3. Check the software version (should be 2.8.0 or later):

yum info mod_security

Step: 3 Configure ModSecurity

Upon installation, ModSecurity is set to log events according to default rules. You’ll need to edit the configuration file to adjust the rules to detect and block traffic.

The default configuration file is /etc/modsecurity/modsecurity.conf-recommended.

1. Copy and rename the file:

sudo cp /etc/modsecurity/modsecurity.conf-recommended /etc/modsecurity/modsecurity.conf

2. Next, change the ModSecurity detection mode. First, move into the /etc/modsecurity folder:

sudo cd /etc/modsecurity

3. Open the configuration file in a text editor (we will be using nano):

sudo nano modsecurity.conf

Near the top, you should see an entry labeled:

SecRuleEngine DetectionOnly

Change this to read as follows:

SecRuleEngine On

Configure the SecRuleEngine option to set up ModSecurity.

4. Use CTRL+X to exit, then press y then Enter to save the changes.

5. Navigate away from the /etc/modsecurity folder:

cd

6. Restart Apache:

On Debian/Ubuntu

sudo systemctl restart apache2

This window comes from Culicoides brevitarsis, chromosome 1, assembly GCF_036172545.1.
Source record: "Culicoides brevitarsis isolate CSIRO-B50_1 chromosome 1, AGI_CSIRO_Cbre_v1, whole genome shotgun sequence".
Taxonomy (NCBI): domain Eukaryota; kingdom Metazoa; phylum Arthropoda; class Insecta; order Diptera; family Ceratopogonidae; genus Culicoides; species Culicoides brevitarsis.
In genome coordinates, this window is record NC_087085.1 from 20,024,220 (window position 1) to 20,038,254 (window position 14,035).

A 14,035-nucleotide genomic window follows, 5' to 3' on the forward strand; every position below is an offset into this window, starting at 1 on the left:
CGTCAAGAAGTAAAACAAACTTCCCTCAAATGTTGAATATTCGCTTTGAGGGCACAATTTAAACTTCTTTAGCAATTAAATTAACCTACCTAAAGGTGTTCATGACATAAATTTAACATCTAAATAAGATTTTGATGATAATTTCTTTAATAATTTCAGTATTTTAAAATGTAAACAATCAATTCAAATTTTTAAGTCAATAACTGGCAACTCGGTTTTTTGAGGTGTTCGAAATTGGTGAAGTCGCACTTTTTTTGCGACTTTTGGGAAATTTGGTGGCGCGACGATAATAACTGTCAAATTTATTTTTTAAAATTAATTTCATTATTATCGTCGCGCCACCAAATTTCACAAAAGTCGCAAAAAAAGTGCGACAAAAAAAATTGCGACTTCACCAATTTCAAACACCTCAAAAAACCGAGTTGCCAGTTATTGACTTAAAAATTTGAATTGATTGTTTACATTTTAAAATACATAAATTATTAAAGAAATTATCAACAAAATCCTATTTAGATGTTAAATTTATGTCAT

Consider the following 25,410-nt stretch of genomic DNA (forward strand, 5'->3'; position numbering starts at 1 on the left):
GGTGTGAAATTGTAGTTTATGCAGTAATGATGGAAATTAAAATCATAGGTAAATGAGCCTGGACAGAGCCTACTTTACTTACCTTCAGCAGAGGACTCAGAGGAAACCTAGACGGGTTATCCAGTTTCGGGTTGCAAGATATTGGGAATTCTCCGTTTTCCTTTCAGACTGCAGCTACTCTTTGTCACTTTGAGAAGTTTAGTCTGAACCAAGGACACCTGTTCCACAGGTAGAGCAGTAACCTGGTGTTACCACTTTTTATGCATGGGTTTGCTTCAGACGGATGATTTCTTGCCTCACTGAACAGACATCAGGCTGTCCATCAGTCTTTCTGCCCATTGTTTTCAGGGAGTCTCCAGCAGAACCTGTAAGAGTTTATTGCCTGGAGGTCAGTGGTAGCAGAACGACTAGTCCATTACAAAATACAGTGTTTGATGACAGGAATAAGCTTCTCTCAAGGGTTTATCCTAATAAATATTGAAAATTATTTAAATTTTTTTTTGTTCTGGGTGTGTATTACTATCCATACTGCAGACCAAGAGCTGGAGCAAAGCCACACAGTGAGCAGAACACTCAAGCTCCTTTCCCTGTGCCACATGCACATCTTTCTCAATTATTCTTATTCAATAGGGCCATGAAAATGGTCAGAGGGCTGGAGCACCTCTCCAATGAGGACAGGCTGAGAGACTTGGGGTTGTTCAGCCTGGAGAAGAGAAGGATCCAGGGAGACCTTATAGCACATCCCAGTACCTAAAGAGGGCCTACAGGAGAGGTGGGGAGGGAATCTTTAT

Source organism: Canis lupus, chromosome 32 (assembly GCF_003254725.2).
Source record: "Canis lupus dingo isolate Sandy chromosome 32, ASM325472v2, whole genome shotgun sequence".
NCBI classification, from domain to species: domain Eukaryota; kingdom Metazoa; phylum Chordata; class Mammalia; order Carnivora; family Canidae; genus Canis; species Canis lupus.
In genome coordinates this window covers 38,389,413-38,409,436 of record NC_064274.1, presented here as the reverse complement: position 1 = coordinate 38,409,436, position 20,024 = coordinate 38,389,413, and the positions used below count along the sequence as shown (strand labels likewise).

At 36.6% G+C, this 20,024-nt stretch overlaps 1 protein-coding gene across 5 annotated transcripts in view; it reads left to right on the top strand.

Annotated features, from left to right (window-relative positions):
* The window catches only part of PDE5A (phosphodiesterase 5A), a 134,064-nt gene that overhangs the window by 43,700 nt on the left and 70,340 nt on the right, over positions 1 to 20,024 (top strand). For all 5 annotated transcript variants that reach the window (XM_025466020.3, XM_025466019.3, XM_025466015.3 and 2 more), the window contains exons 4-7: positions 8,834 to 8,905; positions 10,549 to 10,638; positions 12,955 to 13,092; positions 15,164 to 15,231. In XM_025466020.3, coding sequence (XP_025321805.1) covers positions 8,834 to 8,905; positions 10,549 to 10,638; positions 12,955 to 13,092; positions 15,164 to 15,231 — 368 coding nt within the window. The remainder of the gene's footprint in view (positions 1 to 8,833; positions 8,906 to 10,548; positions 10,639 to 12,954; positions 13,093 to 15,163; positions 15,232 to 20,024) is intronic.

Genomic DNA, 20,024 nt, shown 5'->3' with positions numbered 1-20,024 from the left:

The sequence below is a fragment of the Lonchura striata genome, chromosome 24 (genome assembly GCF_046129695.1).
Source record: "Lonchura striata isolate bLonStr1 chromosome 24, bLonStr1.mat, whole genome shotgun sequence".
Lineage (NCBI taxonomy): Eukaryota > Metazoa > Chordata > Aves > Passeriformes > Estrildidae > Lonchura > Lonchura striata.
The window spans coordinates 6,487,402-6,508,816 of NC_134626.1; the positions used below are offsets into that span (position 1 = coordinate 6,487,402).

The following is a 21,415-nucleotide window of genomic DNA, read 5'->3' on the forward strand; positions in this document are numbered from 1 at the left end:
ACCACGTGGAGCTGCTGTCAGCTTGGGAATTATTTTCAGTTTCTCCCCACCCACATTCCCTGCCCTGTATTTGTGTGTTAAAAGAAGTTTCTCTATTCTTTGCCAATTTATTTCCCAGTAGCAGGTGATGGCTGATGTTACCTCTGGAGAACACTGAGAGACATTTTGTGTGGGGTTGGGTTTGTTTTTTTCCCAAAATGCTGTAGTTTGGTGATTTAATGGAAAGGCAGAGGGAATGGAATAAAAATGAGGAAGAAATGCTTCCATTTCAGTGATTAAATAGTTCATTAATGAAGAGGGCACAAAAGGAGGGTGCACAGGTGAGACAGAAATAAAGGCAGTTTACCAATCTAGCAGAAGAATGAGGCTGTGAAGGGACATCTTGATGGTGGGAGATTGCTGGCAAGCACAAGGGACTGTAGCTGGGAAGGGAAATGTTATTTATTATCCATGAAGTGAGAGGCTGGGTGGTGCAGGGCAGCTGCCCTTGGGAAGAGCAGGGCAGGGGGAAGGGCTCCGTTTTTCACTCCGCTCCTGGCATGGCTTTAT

Restart Apache to load the updated configuration file.

On CentOS

sudo systemctl restart httpd.service

This will turn on ModSecurity using the basic default rules. In some versions of Linux, this includes the OWASP Core Rule Set. However, this might differ from the latest version maintained by the developers.


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Step 4: Download Latest OWASP ModSecurity Rules

The latest Core Rule Set (CRS) for ModSecurity is maintained on GitHub.

1. Install Git if it’s not already included on your system.

Install Git on Debian/Ubuntu:

sudo apt install git

Install Git on CentOS:

sudo yum install git

2. Download a copy of the CRS:

git clone https://github.com/SpiderLabs/owasp-modsecurity-crs.git

Clone the OWASP GitHub repository.

This places a copy of the directory as a subdirectory of your current working location.

3. Open a new directory:

cd owasp-modsecurity-crs

4. Move the crs-setup file:

sudo mv crs-setup.conf.example /etc/modsecurity/crs-setup.conf

Image of a command that moves the OWASP csr setup file.

5. Then move the rules/ directory: